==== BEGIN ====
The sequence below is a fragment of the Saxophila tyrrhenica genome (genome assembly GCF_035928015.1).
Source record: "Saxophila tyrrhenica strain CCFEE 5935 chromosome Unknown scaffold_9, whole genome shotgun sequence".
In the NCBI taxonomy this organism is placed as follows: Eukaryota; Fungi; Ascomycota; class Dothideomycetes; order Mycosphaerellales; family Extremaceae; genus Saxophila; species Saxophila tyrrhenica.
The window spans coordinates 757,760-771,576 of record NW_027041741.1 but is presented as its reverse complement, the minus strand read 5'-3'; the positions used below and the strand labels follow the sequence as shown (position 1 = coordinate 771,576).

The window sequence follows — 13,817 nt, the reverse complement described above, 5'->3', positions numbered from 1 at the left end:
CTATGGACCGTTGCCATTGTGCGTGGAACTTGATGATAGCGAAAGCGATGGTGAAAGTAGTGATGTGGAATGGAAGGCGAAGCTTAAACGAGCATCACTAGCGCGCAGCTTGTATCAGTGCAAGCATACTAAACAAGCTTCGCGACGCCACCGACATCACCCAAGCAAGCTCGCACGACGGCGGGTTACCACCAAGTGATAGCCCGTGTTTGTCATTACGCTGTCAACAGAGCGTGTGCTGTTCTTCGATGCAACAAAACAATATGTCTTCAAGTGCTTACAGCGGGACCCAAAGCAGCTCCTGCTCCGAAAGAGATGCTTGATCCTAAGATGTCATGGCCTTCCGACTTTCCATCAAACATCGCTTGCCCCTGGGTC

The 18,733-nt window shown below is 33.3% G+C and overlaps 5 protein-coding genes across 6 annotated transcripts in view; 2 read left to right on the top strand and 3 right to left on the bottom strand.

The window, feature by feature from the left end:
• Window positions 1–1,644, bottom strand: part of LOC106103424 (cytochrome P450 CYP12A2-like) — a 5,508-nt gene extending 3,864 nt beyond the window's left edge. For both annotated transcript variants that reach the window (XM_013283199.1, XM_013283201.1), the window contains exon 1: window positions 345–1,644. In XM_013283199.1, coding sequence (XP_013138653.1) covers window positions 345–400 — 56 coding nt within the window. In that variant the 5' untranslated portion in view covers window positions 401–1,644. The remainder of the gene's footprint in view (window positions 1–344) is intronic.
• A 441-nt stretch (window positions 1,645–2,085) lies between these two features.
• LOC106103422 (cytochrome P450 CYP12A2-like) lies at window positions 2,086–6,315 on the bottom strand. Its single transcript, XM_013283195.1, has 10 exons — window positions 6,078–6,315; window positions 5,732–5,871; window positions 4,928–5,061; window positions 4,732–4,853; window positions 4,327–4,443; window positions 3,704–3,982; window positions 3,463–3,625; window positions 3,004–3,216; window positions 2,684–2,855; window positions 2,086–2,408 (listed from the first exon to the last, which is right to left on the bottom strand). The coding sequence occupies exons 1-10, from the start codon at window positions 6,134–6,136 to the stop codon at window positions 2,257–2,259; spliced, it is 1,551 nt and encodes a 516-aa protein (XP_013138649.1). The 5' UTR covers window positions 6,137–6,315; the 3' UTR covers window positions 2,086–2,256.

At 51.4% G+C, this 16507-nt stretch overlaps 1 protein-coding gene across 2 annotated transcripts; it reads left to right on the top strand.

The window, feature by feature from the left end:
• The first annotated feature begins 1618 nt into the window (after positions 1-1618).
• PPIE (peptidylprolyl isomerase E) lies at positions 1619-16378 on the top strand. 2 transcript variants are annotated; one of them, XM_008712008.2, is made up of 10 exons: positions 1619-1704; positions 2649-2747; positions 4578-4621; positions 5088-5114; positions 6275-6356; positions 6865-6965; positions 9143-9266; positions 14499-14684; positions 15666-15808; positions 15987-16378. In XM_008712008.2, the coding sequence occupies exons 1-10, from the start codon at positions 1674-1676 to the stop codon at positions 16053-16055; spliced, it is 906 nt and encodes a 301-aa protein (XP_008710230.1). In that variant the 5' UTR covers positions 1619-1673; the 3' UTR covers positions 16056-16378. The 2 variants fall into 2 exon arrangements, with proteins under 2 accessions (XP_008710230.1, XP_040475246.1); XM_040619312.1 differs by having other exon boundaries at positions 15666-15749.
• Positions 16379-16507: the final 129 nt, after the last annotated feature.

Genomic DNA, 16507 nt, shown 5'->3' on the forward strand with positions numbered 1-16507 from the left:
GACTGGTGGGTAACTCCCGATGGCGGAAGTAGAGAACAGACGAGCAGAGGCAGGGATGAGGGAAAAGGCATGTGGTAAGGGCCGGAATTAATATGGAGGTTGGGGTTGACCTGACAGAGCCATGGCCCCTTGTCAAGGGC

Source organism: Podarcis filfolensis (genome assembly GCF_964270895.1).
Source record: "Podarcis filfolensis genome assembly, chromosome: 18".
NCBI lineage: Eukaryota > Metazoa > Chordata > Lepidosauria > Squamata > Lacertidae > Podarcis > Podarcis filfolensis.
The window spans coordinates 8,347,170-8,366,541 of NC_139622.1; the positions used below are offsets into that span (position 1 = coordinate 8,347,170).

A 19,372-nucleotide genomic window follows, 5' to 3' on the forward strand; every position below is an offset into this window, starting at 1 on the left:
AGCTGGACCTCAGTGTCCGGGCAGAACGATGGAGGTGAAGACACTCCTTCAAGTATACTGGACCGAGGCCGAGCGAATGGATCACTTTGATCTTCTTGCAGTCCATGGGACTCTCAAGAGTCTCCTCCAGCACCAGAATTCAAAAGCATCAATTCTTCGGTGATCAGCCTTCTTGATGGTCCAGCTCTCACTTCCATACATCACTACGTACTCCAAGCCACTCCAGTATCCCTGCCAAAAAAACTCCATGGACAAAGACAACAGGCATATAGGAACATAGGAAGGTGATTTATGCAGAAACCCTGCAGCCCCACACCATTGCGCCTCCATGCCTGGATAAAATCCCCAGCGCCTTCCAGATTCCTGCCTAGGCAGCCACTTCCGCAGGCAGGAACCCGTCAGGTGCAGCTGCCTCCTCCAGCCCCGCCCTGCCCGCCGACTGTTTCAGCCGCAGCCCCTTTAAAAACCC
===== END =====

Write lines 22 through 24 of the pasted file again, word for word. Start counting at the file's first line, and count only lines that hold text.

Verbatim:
The window spans coordinates 8,347,170-8,366,541 of NC_139622.1; the positions used below are offsets into that span (position 1 = coordinate 8,347,170).

A 19,372-nucleotide genomic window follows, 5' to 3' on the forward strand; every position below is an offset into this window, starting at 1 on the left:
AGCTGGACCTCAGTGTCCGGGCAGAACGATGGAGGTGAAGACACTCCTTCAAGTATACTGGACCGAGGCCGAGCGAATGGATCACTTTGATCTTCTTGCAGTCCATGGGACTCTCAAGAGTCTCCTCCAGCACCAGAATTCAAAAGCATCAATTCTTCGGTGATCAGCCTTCTTGATGGTCCAGCTCTCACTTCCATACATCACTACGTACTCCAAGCCACTCCAGTATCCCTGCCAAAAAAACTCCATGGACAAAGACAACAGGCATATAGGAACATAGGAAGGTGATTTATGCAGAAACCCTGCAGCCCCACACCATTGCGCCTCCATGCCTGGATAAAATCCCCAGCGCCTTCCAGATTCCTGCCTAGGCAGCCACTTCCGCAGGCAGGAACCCGTCAGGTGCAGCTGCCTCCTCCAGCCCCGCCCTGCCCGCCGACTGTTTCAGCCGCAGCCCCTTTAAAAACCC